Acura unveiled its third generation RDX prototype today at the North American International Auto Show in Detroit today. Following design cues from the current lineup, including the pentagon diamond grill on the MDX and TLX, the new RDX also contains a host of new features that are set to appear in future Acuras as well.
Acura has redesigned their current (and somewhat underwhelming) in-car entertainment system, forgoing the old double-screen touch input method for a brand new system that uses “absolute positioning” via a touchpad. The touchpad interacts with a single, high-positioned screen that is closer to the driver’s line of sight.
Manufacturers have attempted using touchpads before – even mice! The result has been barely usable at best. Acura hopes to break this trend with “absolute positioning.” Instead of having a touchpad where you drag your finger around like a laptop, each portion of the touchpad is mapped to a portion of the screen. Touching a corner of the touchpad is akin to touching the corner of the screen. Acura says this new input method is very easy to pick up, taking just minutes to acclimate to. This, combined with completely new software, should provide a smoother experience than the current setup.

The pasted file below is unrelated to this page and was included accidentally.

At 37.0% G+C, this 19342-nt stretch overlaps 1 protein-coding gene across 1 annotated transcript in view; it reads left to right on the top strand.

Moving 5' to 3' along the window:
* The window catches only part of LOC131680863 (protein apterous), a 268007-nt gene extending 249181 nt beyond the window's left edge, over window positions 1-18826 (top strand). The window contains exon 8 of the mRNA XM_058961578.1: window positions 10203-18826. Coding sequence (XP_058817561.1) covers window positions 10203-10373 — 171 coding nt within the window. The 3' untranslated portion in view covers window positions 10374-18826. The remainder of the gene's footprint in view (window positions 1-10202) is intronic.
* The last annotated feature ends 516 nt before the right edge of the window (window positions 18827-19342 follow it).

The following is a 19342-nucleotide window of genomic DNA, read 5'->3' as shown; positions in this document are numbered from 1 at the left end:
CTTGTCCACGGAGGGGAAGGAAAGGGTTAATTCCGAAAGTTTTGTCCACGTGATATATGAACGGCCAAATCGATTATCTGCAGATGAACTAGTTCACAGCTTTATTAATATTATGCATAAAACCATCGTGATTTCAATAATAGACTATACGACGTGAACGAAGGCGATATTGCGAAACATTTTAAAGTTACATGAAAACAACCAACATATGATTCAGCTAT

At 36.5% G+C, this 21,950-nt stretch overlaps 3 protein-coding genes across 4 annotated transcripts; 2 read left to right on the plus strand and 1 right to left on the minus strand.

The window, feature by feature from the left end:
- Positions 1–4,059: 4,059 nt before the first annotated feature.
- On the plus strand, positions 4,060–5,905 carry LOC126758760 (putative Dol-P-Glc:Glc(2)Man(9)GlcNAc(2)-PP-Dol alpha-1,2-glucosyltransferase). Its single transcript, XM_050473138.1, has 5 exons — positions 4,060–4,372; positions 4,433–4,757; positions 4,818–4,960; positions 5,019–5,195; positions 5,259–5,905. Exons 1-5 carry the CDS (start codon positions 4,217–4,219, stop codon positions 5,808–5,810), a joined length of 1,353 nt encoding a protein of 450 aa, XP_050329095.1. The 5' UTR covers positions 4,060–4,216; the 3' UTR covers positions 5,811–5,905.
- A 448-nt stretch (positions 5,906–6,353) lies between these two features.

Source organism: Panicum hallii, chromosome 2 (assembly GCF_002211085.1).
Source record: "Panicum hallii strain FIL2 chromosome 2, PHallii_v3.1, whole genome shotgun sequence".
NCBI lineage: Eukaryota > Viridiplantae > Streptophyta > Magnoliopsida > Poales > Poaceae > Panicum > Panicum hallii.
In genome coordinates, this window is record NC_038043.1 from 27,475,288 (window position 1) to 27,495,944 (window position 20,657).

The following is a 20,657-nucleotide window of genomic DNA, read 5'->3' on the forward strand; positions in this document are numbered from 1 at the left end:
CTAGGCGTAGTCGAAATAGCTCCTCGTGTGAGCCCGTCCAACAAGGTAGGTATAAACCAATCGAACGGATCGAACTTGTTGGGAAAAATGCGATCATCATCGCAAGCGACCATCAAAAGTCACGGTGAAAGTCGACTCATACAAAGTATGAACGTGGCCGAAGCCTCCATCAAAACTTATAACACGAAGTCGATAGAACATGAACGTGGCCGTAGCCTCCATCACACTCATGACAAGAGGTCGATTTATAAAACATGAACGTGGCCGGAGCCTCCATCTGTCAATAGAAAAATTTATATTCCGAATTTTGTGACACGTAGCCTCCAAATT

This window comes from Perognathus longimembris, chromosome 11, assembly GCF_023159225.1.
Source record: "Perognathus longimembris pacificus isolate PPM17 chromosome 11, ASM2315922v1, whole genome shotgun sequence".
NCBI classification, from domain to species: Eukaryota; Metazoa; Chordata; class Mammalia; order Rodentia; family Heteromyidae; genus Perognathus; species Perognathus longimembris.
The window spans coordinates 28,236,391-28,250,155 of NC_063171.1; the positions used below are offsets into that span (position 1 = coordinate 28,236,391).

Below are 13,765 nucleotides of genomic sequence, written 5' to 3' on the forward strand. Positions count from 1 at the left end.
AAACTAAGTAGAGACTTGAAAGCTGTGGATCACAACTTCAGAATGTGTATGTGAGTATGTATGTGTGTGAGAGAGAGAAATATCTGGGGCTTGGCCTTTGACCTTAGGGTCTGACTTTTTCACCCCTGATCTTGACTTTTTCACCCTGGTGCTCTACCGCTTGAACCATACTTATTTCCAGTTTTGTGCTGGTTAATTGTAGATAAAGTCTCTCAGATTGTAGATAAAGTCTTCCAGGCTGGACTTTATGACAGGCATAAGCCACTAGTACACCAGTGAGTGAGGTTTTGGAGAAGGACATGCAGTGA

In addition to this new input method for the single screen, the RDX will have a 10.5-inch color Heads Up Display, which will keep relevant driving information right in the driver’s sight line. This is a first for Acura, and a welcome change after years of falling behind their German counterparts in this area.
Built on model-exclusive platform, the RDX makes use of high-strength steel components to create a stiff, safe chassis. Interior material quality, although never a weak point for current Acura models, has been improved as well. Gone is the fake brushed-aluminum-look plastic interior trim. According to Acura General Manager Jon Ikeda, “If it looks like metal, it’s metal.”
Power will come from a 2.0L turbocharged four-cylinder engine mated to a 10-speed automatic transmission, a first for the RDX. There is no word on whether or not this shares any development with the Civic Type R’s 2.0L turbo. Combined with a multi-link rear suspension system with adjustable dampers all around, the RDX should theoretically be a very competent driver.
Acura also stated that it would be bringing A-spec models similar to the current A-Spec TLX to all their vehicles, and the RDX is no exception. Expect to see the 2019 RDX, along with an RDX A-spec, this summer.